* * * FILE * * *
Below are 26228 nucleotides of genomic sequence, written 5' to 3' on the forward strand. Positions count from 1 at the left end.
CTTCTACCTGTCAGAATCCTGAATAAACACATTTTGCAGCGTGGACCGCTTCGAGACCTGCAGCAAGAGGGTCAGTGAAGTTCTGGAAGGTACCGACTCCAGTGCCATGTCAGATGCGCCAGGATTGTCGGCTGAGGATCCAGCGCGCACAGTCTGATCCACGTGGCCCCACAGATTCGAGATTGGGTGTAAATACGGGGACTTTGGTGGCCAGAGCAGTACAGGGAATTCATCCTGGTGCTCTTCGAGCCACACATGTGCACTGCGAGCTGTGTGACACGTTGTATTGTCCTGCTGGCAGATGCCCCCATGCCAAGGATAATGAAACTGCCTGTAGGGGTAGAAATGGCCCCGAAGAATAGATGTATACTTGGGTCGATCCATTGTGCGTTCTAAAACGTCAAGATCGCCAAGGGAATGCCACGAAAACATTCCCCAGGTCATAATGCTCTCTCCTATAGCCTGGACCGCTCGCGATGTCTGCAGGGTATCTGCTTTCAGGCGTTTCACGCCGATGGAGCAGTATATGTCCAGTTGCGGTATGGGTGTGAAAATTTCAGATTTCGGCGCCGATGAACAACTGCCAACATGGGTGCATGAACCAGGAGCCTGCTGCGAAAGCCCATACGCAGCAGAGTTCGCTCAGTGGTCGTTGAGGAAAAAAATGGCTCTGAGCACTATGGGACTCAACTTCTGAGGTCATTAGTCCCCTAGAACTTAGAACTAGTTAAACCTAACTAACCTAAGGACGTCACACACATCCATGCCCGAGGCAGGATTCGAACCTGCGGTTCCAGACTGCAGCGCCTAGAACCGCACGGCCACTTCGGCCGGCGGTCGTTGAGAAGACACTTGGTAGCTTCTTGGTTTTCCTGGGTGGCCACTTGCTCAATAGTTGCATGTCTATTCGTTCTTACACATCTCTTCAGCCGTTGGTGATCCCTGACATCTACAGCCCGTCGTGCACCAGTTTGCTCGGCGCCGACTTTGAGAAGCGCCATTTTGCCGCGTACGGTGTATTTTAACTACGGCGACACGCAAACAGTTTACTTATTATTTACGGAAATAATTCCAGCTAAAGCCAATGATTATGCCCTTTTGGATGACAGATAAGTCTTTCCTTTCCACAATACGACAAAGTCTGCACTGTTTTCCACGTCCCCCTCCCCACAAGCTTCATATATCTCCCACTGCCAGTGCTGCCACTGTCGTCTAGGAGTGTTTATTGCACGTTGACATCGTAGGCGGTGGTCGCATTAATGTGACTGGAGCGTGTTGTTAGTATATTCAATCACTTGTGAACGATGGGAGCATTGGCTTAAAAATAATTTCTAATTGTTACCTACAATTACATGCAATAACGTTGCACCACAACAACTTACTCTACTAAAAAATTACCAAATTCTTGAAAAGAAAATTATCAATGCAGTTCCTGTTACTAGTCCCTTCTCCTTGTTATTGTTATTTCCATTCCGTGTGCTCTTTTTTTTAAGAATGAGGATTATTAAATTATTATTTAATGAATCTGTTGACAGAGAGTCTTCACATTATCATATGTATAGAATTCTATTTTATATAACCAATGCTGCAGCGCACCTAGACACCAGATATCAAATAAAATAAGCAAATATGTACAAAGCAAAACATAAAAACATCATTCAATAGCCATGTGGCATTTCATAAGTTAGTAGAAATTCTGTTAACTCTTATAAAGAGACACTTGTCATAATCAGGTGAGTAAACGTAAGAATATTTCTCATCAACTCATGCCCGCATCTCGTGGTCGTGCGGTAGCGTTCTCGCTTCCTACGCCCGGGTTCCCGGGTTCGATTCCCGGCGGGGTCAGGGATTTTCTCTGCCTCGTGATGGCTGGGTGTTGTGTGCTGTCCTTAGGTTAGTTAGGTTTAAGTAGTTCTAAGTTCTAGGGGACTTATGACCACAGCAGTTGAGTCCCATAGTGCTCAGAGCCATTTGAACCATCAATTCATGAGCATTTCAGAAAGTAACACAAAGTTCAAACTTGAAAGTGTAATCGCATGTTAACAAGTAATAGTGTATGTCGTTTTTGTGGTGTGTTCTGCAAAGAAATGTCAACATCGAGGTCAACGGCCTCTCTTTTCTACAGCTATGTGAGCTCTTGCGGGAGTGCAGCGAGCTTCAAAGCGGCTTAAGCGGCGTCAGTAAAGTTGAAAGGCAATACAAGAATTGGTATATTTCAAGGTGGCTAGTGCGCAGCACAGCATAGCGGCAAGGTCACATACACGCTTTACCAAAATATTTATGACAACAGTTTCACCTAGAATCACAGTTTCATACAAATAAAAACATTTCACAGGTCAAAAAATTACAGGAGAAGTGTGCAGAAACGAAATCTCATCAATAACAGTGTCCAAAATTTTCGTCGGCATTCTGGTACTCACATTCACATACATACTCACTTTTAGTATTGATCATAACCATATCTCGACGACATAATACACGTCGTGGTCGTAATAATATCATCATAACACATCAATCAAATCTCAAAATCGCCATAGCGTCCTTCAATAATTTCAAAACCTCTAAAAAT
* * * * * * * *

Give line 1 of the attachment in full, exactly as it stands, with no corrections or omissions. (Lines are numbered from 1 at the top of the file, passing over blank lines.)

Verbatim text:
Below are 26228 nucleotides of genomic sequence, written 5' to 3' on the forward strand. Positions count from 1 at the left end.